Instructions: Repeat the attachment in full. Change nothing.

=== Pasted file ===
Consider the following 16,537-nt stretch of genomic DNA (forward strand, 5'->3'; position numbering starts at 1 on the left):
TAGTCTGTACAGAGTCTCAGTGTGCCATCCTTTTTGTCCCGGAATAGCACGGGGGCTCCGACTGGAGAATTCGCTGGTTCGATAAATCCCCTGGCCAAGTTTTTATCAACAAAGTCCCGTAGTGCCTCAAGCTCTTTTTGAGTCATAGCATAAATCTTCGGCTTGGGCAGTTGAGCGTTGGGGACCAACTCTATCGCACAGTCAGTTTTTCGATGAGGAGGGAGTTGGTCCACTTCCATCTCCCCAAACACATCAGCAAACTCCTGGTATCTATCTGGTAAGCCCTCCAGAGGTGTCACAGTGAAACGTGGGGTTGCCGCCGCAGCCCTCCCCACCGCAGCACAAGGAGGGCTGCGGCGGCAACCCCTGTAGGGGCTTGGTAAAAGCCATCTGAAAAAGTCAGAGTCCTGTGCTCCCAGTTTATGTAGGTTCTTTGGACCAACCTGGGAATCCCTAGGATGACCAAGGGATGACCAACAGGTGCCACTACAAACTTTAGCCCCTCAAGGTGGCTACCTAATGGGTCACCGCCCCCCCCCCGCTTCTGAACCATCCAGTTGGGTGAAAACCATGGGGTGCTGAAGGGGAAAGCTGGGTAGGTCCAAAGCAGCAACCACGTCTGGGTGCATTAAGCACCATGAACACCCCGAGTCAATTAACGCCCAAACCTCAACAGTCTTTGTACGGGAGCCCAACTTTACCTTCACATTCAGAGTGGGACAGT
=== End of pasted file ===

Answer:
Consider the following 16,537-nt stretch of genomic DNA (forward strand, 5'->3'; position numbering starts at 1 on the left):
TAGTCTGTACAGAGTCTCAGTGTGCCATCCTTTTTGTCCCGGAATAGCACGGGGGCTCCGACTGGAGAATTCGCTGGTTCGATAAATCCCCTGGCCAAGTTTTTATCAACAAAGTCCCGTAGTGCCTCAAGCTCTTTTTGAGTCATAGCATAAATCTTCGGCTTGGGCAGTTGAGCGTTGGGGACCAACTCTATCGCACAGTCAGTTTTTCGATGAGGAGGGAGTTGGTCCACTTCCATCTCCCCAAACACATCAGCAAACTCCTGGTATCTATCTGGTAAGCCCTCCAGAGGTGTCACAGTGAAACGTGGGGTTGCCGCCGCAGCCCTCCCCACCGCAGCACAAGGAGGGCTGCGGCGGCAACCCCTGTAGGGGCTTGGTAAAAGCCATCTGAAAAAGTCAGAGTCCTGTGCTCCCAGTTTATGTAGGTTCTTTGGACCAACCTGGGAATCCCTAGGATGACCAAGGGATGACCAACAGGTGCCACTACAAACTTTAGCCCCTCAAGGTGGCTACCTAATGGGTCACCGCCCCCCCCCCGCTTCTGAACCATCCAGTTGGGTGAAAACCATGGGGTGCTGAAGGGGAAAGCTGGGTAGGTCCAAAGCAGCAACCACGTCTGGGTGCATTAAGCACCATGAACACCCCGAGTCAATTAACGCCCAAACCTCAACAGTCTTTGTACGGGAGCCCAACTTTACCTTCACATTCAGAGTGGGACAGT